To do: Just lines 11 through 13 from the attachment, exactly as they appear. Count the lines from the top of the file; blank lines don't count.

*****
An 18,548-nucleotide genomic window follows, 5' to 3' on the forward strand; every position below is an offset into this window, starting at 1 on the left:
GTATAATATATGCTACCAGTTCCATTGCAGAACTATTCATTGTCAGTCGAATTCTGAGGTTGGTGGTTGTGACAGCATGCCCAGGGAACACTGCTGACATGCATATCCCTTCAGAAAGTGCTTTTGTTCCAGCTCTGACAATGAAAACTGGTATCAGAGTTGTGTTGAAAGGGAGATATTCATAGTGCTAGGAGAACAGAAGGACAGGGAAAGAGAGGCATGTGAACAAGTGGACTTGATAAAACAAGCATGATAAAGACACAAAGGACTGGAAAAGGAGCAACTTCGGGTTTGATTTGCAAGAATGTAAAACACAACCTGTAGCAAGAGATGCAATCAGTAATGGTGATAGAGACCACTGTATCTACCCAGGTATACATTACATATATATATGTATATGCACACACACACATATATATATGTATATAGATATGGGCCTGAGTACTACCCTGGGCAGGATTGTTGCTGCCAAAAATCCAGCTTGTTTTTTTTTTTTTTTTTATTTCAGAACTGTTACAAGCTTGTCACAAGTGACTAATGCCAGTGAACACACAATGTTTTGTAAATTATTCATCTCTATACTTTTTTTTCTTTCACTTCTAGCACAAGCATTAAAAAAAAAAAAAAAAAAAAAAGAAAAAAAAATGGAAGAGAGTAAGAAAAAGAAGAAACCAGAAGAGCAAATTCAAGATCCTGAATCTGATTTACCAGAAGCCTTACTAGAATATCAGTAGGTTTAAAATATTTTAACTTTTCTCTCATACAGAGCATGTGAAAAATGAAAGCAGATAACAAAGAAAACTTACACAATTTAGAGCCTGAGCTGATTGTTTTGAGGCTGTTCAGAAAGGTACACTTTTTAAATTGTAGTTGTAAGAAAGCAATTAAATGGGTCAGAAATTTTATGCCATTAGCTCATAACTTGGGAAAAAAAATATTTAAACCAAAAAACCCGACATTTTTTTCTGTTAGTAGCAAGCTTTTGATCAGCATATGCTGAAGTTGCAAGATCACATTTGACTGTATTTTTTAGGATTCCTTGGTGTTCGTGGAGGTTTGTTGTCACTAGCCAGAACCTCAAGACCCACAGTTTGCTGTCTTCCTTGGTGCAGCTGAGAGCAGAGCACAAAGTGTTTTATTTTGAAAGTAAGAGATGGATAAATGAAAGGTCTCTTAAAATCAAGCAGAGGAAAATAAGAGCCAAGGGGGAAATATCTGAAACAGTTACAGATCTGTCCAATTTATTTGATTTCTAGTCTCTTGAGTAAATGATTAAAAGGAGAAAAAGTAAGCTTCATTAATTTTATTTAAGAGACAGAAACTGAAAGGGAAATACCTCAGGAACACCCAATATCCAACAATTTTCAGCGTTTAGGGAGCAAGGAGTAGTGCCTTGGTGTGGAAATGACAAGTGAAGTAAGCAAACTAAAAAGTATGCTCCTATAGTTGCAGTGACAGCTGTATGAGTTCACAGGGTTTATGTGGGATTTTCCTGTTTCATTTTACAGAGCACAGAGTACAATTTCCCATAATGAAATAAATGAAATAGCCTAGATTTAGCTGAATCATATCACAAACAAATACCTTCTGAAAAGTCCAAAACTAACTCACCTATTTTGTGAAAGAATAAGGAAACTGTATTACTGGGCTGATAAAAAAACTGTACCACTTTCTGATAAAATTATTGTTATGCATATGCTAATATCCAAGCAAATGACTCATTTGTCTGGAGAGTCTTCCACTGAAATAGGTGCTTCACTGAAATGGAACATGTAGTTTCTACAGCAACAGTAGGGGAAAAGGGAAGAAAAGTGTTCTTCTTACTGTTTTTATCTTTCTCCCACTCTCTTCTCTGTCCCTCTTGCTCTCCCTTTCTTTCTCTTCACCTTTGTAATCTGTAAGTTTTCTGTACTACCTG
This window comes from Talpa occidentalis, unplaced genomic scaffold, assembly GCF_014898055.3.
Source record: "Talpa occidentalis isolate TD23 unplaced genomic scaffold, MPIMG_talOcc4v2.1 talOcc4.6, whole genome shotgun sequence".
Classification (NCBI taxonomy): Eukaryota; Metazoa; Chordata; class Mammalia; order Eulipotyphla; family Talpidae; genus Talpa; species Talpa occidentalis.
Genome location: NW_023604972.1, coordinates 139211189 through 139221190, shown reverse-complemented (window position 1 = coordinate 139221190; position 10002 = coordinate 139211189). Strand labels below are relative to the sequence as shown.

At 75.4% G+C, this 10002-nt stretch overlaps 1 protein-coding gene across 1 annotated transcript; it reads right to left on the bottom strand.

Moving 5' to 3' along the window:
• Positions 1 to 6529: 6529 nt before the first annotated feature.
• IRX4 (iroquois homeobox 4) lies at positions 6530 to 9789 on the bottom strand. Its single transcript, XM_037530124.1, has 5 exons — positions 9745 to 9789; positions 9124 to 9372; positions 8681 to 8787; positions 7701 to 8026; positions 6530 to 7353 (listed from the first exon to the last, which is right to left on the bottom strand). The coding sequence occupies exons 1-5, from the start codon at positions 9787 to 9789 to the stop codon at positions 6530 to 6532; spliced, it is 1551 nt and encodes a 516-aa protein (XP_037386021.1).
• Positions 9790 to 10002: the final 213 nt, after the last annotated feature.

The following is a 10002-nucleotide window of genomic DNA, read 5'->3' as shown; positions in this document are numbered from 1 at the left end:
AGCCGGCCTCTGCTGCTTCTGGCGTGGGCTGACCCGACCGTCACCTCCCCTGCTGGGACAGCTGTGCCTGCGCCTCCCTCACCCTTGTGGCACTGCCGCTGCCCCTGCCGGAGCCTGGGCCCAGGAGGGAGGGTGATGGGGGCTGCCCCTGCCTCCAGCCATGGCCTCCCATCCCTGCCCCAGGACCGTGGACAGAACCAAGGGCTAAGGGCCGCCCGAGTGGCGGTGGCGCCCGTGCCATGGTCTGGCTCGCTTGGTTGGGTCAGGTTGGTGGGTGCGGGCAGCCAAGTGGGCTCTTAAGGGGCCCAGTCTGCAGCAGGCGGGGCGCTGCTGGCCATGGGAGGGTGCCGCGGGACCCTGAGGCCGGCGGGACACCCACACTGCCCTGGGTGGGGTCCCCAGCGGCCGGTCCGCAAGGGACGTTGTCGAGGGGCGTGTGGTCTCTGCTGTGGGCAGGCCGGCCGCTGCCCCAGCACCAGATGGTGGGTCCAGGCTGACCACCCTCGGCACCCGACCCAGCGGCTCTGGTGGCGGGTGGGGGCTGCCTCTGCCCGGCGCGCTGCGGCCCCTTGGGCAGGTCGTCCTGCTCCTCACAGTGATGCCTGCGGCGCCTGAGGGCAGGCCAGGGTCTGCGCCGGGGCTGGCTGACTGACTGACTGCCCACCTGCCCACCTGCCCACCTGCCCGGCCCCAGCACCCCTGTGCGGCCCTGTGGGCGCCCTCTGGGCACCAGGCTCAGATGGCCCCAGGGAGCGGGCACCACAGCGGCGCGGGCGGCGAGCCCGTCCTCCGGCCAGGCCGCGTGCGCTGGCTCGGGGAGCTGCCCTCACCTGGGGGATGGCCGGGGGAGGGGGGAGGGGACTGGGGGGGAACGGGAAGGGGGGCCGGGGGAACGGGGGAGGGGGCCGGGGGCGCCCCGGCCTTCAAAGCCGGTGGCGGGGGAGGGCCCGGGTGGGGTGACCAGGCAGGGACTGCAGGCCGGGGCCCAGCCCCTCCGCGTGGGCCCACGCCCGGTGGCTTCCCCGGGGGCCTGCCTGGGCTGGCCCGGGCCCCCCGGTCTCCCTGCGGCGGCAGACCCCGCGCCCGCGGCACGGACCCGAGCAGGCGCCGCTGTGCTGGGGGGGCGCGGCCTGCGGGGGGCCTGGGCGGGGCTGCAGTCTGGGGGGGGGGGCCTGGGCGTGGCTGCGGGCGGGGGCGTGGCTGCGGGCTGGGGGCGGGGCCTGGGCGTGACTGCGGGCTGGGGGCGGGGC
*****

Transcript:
• Positions 9790 to 10002: the final 213 nt, after the last annotated feature.

The following is a 10002-nucleotide window of genomic DNA, read 5'->3' as shown; positions in this document are numbered from 1 at the left end:
AGCCGGCCTCTGCTGCTTCTGGCGTGGGCTGACCCGACCGTCACCTCCCCTGCTGGGACAGCTGTGCCTGCGCCTCCCTCACCCTTGTGGCACTGCCGCTGCCCCTGCCGGAGCCTGGGCCCAGGAGGGAGGGTGATGGGGGCTGCCCCTGCCTCCAGCCATGGCCTCCCATCCCTGCCCCAGGACCGTGGACAGAACCAAGGGCTAAGGGCCGCCCGAGTGGCGGTGGCGCCCGTGCCATGGTCTGGCTCGCTTGGTTGGGTCAGGTTGGTGGGTGCGGGCAGCCAAGTGGGCTCTTAAGGGGCCCAGTCTGCAGCAGGCGGGGCGCTGCTGGCCATGGGAGGGTGCCGCGGGACCCTGAGGCCGGCGGGACACCCACACTGCCCTGGGTGGGGTCCCCAGCGGCCGGTCCGCAAGGGACGTTGTCGAGGGGCGTGTGGTCTCTGCTGTGGGCAGGCCGGCCGCTGCCCCAGCACCAGATGGTGGGTCCAGGCTGACCACCCTCGGCACCCGACCCAGCGGCTCTGGTGGCGGGTGGGGGCTGCCTCTGCCCGGCGCGCTGCGGCCCCTTGGGCAGGTCGTCCTGCTCCTCACAGTGATGCCTGCGGCGCCTGAGGGCAGGCCAGGGTCTGCGCCGGGGCTGGCTGACTGACTGACTGCCCACCTGCCCACCTGCCCACCTGCCCGGCCCCAGCACCCCTGTGCGGCCCTGTGGGCGCCCTCTGGGCACCAGGCTCAGATGGCCCCAGGGAGCGGGCACCACAGCGGCGCGGGCGGCGAGCCCGTCCTCCGGCCAGGCCGCGTGCGCTGGCTCGGGGAGCTGCCCTCACCTGGGGGATGGCCGGGGGAGGGGGGAGGGGACTGGGGGGGAACGGGAAGGGGGGCCGGGGGAACGGGGGAGGGGGCCGGGGGCGCCCCGGCCTTCAAAGCCGGTGGCGGGGGAGGGCCCGGGTGGGGTGACCAGGCAGGGACTGCAGGCCGGGGCCCAGCCCCTCCGCGTGGGCCCACGCCCGGTGGCTTCCCCGGGGGCCTGCCTGGGCTGGCCCGGGCCCCCCGGTCTCCCTGCGGCGGCAGACCCCGCGCCCGCGGCACGGACCCGAGCAGGCGCCGCTGTGCTGGGGGGGCGCGGCCTGCGGGGGGCCTGGGCGGGGCTGCAGTCTGGGGGGGGGGGCCTGGGCGTGGCTGCGGGCGGGGGCGTGGCTGCGGGCTGGGGGCGGGGCCTGGGCGTGACTGCGGGCTGGGGGCGGGGC